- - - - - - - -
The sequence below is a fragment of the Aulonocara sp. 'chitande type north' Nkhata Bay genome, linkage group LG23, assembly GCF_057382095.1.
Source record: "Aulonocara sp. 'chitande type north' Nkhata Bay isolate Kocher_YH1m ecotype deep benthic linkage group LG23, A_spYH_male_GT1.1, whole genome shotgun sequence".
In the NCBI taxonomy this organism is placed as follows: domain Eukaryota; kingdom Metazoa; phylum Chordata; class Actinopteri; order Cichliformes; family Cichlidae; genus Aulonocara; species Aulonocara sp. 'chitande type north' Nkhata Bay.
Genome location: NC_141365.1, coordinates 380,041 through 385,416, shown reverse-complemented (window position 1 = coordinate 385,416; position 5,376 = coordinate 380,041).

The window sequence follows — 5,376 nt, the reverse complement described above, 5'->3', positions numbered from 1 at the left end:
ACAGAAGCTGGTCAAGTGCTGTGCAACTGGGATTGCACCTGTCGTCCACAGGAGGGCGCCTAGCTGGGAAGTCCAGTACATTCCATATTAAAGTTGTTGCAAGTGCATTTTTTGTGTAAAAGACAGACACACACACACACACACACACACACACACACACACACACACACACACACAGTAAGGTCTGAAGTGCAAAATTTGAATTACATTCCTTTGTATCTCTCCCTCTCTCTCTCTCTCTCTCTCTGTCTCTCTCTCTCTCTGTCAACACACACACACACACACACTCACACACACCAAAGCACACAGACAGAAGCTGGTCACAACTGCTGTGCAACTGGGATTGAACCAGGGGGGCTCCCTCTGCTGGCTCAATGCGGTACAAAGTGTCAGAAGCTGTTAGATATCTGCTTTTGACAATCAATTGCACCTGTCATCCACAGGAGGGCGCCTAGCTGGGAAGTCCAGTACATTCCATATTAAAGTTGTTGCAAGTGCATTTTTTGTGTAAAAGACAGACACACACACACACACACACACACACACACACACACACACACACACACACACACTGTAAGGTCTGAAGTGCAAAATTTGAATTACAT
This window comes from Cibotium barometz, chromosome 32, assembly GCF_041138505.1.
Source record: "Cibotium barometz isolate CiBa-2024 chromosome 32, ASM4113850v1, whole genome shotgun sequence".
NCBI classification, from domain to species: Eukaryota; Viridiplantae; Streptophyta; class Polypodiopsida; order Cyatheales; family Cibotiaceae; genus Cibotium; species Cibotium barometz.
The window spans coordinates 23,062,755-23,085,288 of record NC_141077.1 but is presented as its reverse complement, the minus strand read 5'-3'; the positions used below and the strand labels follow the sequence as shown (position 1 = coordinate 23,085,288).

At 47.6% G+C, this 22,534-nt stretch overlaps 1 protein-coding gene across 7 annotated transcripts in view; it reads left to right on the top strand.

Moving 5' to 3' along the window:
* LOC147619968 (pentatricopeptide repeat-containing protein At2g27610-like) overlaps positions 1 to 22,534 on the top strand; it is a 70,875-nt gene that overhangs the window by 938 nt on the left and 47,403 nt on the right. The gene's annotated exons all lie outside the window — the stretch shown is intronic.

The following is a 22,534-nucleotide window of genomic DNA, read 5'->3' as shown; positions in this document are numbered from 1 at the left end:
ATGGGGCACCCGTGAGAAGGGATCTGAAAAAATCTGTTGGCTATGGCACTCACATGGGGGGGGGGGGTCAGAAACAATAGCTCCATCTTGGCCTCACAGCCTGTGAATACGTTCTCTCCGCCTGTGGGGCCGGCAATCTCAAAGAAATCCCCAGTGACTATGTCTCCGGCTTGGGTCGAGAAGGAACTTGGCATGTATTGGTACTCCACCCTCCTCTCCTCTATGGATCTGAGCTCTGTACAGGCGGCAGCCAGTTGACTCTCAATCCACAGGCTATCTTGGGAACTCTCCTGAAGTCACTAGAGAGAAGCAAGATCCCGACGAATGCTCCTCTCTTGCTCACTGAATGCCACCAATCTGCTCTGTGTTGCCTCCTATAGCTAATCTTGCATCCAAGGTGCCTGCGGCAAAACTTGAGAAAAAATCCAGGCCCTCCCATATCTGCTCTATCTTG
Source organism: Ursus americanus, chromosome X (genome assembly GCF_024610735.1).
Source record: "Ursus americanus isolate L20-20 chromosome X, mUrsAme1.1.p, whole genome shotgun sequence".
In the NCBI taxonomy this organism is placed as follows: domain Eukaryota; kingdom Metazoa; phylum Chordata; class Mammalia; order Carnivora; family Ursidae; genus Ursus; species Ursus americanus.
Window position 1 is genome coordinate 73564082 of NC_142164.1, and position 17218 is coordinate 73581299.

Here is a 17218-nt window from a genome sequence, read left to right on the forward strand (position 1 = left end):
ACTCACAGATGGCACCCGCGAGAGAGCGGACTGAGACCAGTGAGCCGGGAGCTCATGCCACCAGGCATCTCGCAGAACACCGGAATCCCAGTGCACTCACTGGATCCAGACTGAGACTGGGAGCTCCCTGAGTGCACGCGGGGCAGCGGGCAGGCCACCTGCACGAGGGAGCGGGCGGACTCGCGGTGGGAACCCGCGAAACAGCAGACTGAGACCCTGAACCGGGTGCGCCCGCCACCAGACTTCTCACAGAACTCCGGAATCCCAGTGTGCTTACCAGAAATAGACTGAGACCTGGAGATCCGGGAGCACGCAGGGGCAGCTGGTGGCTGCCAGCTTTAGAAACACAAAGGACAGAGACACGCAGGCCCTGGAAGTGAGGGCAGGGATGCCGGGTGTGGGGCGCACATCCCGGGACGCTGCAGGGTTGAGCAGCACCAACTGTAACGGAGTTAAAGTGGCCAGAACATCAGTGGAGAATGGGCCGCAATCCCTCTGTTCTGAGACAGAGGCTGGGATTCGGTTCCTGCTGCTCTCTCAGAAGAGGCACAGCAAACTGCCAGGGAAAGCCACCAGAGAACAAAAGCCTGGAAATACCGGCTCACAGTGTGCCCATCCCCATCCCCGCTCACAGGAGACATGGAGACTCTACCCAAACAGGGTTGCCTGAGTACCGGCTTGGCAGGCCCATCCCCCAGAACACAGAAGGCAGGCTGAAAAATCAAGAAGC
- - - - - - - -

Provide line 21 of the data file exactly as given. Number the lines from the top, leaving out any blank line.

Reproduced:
ACTCACAGATGGCACCCGCGAGAGAGCGGACTGAGACCAGTGAGCCGGGAGCTCATGCCACCAGGCATCTCGCAGAACACCGGAATCCCAGTGCACTCACTGGATCCAGACTGAGACTGGGAGCTCCCTGAGTGCACGCGGGGCAGCGGGCAGGCCACCTGCACGAGGGAGCGGGCGGACTCGCGGTGGGAACCCGCGAAACAGCAGACTGAGACCCTGAACCGGGTGCGCCCGCCACCAGACTTCTCACAGAACTCCGGAATCCCAGTGTGCTTACCAGAAATAGACTGAGACCTGGAGATCCGGGAGCACGCAGGGGCAGCTGGTGGCTGCCAGCTTTAGAAACACAAAGGACAGAGACACGCAGGCCCTGGAAGTGAGGGCAGGGATGCCGGGTGTGGGGCGCACATCCCGGGACGCTGCAGGGTTGAGCAGCACCAACTGTAACGGAGTTAAAGTGGCCAGAACATCAGTGGAGAATGGGCCGCAATCCCTCTGTTCTGAGACAGAGGCTGGGATTCGGTTCCTGCTGCTCTCTCAGAAGAGGCACAGCAAACTGCCAGGGAAAGCCACCAGAGAACAAAAGCCTGGAAATACCGGCTCACAGTGTGCCCATCCCCATCCCCGCTCACAGGAGACATGGAGACTCTACCCAAACAGGGTTGCCTGAGTACCGGCTTGGCAGGCCCATCCCCCAGAACACAGAAGGCAGGCTGAAAAATCAAGAAGC